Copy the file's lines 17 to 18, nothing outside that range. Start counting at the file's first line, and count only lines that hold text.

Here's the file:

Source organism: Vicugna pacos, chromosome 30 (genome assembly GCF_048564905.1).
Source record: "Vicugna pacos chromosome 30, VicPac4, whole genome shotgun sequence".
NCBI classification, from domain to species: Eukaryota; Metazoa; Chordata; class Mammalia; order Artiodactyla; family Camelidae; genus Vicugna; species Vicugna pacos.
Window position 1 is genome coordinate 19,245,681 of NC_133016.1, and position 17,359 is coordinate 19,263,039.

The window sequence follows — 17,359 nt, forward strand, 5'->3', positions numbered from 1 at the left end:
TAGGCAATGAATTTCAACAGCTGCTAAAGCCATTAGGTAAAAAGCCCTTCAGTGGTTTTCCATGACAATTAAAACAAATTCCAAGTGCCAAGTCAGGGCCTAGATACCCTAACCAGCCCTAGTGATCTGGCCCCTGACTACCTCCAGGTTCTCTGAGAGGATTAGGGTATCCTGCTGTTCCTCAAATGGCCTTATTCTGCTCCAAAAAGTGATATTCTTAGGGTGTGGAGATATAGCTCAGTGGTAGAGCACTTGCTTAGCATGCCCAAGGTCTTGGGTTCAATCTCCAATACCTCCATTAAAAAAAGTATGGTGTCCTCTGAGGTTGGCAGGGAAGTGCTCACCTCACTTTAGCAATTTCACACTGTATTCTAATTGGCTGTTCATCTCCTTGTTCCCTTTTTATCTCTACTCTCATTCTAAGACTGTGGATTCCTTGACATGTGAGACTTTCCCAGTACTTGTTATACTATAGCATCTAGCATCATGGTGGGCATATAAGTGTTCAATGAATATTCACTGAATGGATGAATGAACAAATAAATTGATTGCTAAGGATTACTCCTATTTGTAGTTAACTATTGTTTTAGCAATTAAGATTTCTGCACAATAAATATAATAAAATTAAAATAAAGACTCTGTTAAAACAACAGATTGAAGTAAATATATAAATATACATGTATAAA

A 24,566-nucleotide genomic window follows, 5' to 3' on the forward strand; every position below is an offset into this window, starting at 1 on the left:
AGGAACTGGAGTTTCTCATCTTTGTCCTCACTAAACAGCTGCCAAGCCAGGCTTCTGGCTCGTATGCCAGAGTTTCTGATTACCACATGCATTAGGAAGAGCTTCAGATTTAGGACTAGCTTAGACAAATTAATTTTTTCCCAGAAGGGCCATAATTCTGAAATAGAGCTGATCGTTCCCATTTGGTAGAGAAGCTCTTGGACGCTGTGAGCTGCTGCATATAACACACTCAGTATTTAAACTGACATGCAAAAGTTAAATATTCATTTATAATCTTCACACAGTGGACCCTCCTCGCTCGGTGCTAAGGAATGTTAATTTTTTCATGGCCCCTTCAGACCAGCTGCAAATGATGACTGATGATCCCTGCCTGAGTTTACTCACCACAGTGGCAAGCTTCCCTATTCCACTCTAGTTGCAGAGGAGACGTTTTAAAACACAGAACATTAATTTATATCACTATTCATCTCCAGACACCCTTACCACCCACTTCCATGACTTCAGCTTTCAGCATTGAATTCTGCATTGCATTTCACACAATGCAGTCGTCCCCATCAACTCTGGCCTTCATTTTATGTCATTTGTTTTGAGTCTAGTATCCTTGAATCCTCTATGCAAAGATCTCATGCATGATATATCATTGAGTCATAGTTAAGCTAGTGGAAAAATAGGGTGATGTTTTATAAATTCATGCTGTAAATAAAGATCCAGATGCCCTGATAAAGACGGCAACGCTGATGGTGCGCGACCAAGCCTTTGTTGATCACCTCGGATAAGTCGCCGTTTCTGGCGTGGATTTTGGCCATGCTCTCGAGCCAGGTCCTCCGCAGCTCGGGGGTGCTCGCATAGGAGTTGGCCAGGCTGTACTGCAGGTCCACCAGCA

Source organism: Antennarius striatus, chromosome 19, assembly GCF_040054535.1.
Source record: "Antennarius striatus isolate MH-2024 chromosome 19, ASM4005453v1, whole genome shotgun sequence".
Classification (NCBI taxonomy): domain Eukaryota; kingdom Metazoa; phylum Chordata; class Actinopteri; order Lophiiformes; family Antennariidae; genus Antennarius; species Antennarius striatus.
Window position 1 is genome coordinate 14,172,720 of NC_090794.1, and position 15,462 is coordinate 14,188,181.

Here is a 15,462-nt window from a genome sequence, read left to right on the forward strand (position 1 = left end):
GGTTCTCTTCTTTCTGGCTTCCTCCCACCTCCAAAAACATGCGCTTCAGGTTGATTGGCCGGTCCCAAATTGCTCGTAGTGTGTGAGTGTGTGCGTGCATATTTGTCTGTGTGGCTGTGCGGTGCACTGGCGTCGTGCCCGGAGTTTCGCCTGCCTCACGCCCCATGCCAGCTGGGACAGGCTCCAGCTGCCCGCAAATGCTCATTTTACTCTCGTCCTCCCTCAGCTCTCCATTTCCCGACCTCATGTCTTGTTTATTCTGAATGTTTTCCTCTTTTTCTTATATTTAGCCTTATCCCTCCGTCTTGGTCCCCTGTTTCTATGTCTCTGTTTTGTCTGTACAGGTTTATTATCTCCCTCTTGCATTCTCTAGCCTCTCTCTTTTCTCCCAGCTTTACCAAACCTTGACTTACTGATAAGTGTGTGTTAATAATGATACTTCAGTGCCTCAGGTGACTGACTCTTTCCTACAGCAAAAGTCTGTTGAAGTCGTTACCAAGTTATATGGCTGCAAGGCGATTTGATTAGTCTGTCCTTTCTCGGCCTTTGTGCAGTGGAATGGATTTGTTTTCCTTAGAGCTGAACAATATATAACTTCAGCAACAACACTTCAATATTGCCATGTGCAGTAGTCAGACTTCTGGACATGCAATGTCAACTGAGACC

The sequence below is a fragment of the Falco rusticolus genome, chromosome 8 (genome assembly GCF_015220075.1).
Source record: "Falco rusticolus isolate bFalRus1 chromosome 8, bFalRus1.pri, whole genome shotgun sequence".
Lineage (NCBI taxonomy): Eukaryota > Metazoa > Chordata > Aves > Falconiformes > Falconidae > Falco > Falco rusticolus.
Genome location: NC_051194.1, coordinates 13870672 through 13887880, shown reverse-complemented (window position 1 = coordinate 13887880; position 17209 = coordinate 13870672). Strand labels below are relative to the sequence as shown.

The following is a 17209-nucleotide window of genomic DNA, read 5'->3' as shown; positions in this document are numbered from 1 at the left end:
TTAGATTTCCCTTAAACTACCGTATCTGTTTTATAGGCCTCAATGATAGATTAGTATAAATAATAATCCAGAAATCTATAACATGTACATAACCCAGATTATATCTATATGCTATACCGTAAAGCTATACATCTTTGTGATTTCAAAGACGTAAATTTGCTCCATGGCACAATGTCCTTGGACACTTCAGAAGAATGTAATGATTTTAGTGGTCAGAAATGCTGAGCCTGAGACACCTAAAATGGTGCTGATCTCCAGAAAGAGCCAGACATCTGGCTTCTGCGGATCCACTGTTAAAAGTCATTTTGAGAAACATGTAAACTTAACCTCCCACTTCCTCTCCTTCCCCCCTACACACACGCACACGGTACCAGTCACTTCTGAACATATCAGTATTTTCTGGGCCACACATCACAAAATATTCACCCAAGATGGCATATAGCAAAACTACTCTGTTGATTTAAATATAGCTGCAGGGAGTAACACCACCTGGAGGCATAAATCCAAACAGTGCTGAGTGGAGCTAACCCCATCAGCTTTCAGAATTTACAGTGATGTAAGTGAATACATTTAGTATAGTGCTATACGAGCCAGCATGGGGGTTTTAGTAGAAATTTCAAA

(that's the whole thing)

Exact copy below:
Lineage (NCBI taxonomy): Eukaryota > Metazoa > Chordata > Aves > Falconiformes > Falconidae > Falco > Falco rusticolus.
Genome location: NC_051194.1, coordinates 13870672 through 13887880, shown reverse-complemented (window position 1 = coordinate 13887880; position 17209 = coordinate 13870672). Strand labels below are relative to the sequence as shown.